AI Could be Using Dangerous Shortcuts to Solve Complex Recognition Tasks
Researchers found that deep convolutional networks are insensitive to object configural properties.
Deep convolutional networks (DCNNs), which are based on configural shape perception, do not perceive things the same as humans (which could be detrimental in real-world AI). According to Professor James Elder who is the co-author of a York University paper published recently in iScience, DCNNs do not perceive things like humans (through configural shape perception). This could be harmful for real-world AI applications.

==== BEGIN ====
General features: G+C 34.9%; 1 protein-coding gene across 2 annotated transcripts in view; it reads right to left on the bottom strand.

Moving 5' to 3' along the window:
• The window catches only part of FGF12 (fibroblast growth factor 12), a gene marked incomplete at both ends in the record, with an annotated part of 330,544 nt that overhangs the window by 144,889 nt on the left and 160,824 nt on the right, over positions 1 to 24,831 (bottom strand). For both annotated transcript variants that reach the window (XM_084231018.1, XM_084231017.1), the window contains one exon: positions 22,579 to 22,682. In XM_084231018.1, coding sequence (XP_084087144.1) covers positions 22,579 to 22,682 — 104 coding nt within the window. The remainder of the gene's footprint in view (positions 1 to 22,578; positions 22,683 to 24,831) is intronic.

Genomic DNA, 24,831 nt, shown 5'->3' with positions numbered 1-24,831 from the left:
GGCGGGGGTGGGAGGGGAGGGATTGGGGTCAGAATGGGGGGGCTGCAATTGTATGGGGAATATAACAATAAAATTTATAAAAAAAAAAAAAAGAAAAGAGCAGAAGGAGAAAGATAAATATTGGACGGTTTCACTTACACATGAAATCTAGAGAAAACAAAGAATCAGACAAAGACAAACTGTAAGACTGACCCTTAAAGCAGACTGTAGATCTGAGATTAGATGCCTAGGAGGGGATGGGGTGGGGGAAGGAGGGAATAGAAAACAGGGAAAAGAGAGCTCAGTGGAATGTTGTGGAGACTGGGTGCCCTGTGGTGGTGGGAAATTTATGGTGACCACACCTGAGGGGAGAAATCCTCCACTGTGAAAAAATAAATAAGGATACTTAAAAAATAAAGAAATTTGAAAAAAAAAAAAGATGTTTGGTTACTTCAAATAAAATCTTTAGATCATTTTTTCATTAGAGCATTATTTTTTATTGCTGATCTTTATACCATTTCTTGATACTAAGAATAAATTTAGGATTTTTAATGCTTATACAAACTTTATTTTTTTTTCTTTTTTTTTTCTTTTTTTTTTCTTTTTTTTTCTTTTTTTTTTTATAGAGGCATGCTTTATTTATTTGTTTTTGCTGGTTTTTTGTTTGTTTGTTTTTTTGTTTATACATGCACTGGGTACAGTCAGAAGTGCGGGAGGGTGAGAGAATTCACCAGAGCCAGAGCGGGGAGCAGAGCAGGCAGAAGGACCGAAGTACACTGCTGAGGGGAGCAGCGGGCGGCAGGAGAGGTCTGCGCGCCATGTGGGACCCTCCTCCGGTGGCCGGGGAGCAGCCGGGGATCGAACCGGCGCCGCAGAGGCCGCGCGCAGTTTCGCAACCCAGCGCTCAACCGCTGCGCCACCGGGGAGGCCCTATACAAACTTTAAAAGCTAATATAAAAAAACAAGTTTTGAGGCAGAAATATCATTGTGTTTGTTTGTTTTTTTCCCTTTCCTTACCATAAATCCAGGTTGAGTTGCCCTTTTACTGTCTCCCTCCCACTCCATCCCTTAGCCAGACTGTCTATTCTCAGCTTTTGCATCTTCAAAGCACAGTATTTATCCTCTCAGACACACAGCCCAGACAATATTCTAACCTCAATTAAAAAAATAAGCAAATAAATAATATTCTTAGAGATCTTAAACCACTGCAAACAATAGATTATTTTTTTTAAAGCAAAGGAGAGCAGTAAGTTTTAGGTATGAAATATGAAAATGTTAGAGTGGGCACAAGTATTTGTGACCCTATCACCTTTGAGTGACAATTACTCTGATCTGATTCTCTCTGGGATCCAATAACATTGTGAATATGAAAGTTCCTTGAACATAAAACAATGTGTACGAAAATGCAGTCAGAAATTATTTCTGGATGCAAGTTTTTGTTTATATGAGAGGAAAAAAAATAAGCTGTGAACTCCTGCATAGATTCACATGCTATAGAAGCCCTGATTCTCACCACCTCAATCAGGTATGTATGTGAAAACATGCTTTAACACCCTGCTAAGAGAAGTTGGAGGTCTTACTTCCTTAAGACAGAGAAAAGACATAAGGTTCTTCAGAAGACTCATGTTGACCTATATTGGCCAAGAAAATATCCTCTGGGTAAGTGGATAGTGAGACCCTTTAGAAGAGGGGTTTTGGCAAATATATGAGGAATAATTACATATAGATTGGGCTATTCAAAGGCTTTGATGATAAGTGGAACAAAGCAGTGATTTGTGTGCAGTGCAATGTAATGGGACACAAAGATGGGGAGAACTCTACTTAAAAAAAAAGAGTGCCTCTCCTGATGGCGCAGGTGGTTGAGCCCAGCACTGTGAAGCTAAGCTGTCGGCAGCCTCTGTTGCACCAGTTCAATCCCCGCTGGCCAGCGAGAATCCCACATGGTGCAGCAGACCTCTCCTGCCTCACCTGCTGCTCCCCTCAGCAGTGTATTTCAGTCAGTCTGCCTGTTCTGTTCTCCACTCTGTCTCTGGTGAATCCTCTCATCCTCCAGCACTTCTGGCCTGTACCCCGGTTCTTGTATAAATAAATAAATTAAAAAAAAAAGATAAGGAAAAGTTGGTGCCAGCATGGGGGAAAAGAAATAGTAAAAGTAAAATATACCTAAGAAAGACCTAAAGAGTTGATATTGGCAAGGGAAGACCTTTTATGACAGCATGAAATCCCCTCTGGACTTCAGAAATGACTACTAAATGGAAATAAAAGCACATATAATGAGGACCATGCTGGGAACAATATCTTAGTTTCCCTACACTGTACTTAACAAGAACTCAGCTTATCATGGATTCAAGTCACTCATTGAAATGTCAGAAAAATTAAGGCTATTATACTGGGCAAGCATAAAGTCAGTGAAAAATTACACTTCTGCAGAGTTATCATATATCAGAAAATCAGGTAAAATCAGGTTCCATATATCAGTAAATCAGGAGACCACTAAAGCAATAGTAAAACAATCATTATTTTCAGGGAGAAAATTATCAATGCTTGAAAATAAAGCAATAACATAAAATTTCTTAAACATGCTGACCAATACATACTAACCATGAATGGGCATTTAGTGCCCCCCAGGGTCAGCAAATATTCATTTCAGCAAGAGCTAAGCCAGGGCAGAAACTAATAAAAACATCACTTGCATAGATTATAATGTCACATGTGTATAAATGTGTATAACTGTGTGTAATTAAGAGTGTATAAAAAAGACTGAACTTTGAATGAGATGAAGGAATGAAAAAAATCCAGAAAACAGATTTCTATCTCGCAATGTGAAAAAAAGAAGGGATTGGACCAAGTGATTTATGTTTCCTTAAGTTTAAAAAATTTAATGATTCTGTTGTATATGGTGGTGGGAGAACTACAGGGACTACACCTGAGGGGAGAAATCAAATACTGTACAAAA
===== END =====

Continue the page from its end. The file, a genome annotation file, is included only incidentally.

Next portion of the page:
The study was conducted by Elder who is the York Research Chair for Human and Computer Vision and Co-Director at York’s Centre for AI & Society. Nicholas Baker, a psychology assistant professor at Loyola College, Chicago, and a former VISTA Postdoctoral Fellow at York, found that deep learning models failed to capture the configural aspect of human shape perception.